# Valve Plate Orifice (IL)

**Libraries:**

Simscape /
Fluids /
Isothermal Liquid /
Pumps & Motors /
Auxiliary Components

## Description

The Valve Plate Orifice (IL) block models a crescent-shaped opening between moving pistons and a pump in an axial-piston machine. The rotating pistons periodically connect to the pump intake or discharge through the orifice plate. You can connect two valve plate blocks to each cylinder of an axial-piston pump to represent both the pump inlet and outlet slots.

A rotating cylinder, with one crescent slot, is connected to the pump intake at port
**A** and pump discharge at port **B**. These
points are connected to the plate between the **Pressure carryover
angle** and $$\pi $$ radians (180 degrees) from each other. The plate rotation angle is set
by the signal at port **G**. The cylinder position angle,
*γ*, is the sum of the position signal, *G*, and
the initial angle offset, the **Phase angle**,
*γ*_{0}:

$$\gamma ={\gamma}_{0}+G.$$

*γ* is always between 0 and 2π. For any combined signal and offset
larger than 2π rad, *γ* is maintained at 2π, and for any combined
signal and offset lower than 0 rad, and *γ* is maintained at 0. To
change the initial position of the orifice relative to the slot, you can adjust the
**Phase angle** parameter.

**Axial-Piston Machine With Five Pistons**

The numbers in the diagram indicate the components of an axial-piston machine:

Valve plate orifice

Rotor

Piston

Driving shaft

Swash plate

### Cylinder Angle

The cylinder rotational alignment with the slot is described by the following angles:

Cylinder angle at rotation onto slot,

*γ*_{1}:$${\gamma}_{1}=\Psi -\frac{r}{R}$$

Cylinder angle at complete rotation onto slot,

*γ*_{2}:$${\gamma}_{2}=\Psi +\frac{r}{R}$$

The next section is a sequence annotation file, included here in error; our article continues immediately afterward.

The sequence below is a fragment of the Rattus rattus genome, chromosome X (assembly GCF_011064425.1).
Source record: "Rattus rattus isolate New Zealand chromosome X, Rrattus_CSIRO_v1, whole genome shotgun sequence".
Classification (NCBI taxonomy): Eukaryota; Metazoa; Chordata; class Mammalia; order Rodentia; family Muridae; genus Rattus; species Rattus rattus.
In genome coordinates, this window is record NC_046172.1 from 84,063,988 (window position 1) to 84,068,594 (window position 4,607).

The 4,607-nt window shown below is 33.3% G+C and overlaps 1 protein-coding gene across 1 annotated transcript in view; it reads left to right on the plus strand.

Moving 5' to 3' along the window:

Cylinder angle at rotation beyond slot,

*γ*_{3}:$${\gamma}_{3}=\pi -2\frac{r}{R}$$

Cylinder angle at complete rotation beyond slot,

*γ*_{4}:$${\gamma}_{4}=\pi $$

where:

*Ψ*is the**Pressure carryover angle**. This angle represents the average angular distance the piston travels during its pressure transition period from a closed to opened slot.*r*is the half of the**Cylinder orifice diameter**.*R*is the**Cylinder block pitch radius**.

### Orifice Opening Area

**Orifice area calculations during cylinder motion**

The transition opening area, which is the opening between the cylinder rotation angles
*γ _{1}* and

*γ*, is calculated as:

_{2}$${A}_{{\gamma}_{1}{\gamma}_{2}}={S}_{opening}+{S}_{Leak}={r}^{2}\left(2{\beta}_{opening}-\mathrm{sin}(2{\beta}_{opening})\right)+{S}_{Leak}.$$

The transition closing area, which is the opening between the cylinder rotation angles
*γ _{3}* and

*γ*, is calculated as:

_{4}$${A}_{{\gamma}_{3}{\gamma}_{4}}={S}_{closing}+{S}_{Leak}={r}^{2}\left(2{\beta}_{closing}-\mathrm{sin}(2{\beta}_{closing})\right)+{S}_{Leak},$$

where the opening and closing parameters are:

$${\beta}_{opening}={\mathrm{cos}}^{-1}\left(\frac{R}{r}\mathrm{sin}\left(\frac{\left(\psi +\frac{r}{R}\right)-\gamma}{2}\right)\right),$$

and

$${\beta}_{closing}={\mathrm{cos}}^{-1}\left(\frac{R}{r}\mathrm{sin}\left(\frac{\gamma -\left(\pi -2\frac{r}{R}\right)}{2}\right)\right).$$

The area between *γ*_{2} and
*γ*_{3} is $${A}_{{\gamma}_{2}{\gamma}_{3}}={S}_{Max}+{S}_{Leak},$$ and the area between *γ _{4}*
and

*γ*is $${A}_{{\gamma}_{4}{\gamma}_{1}}={S}_{Leak}.$$The maximum opening of the orifice is $${S}_{Max}=\pi {r}^{2}.$$

_{1}A nonzero **Smoothing factor** can provide additional numerical stability when the orifice is in near-closed or near-open position.

### Numerically-Smoothed Orifice Angle

At the orifice slot entrance and exit angles, you
can maintain numerical robustness in your simulation by adjusting the block
**Smoothing factor** parameter. If the **Smoothing
factor** parameter is nonzero, the block smoothly saturates the
transition opening angle between *γ _{1}* and

*γ*and the transition closing angle between

_{2}*γ*and

_{3}*γ*. For more information, see Numerical Smoothing.

_{4}### Mass Flow Rate Equation

The flow through a valve plate orifice is calculated from the pressure-area relationship:

$$\dot{m}={C}_{d}{A}_{orifice}\sqrt{2\overline{\rho}}\frac{\Delta p}{{\left[\Delta {p}^{2}+\Delta {p}_{crit}^{2}\right]}^{1/4}},$$

where:

*C*_{d}is the**Discharge coefficient**.*A*_{orifice}is the area open to flow.$$\overline{\rho}$$ is the average fluid density.

*Δp*is the pressure drop over the valve,*P*_{A}–*P*_{B}.

The critical pressure difference,
*Δp*_{crit}, is the pressure differential
associated with the **Critical Reynolds number**,
*Re*_{crit}, which is the point of
transition between laminar and turbulent flow in the fluid:

$$\Delta {p}_{crit}=\frac{\pi \overline{\rho}}{8{A}_{orifice}}{\left(\frac{\nu {\mathrm{Re}}_{crit}}{{C}_{d}}\right)}^{2}.$$

## Examples

## Ports

### Conserving

### Input

## Parameters

## Extended Capabilities

## Version History

**Introduced in R2020a**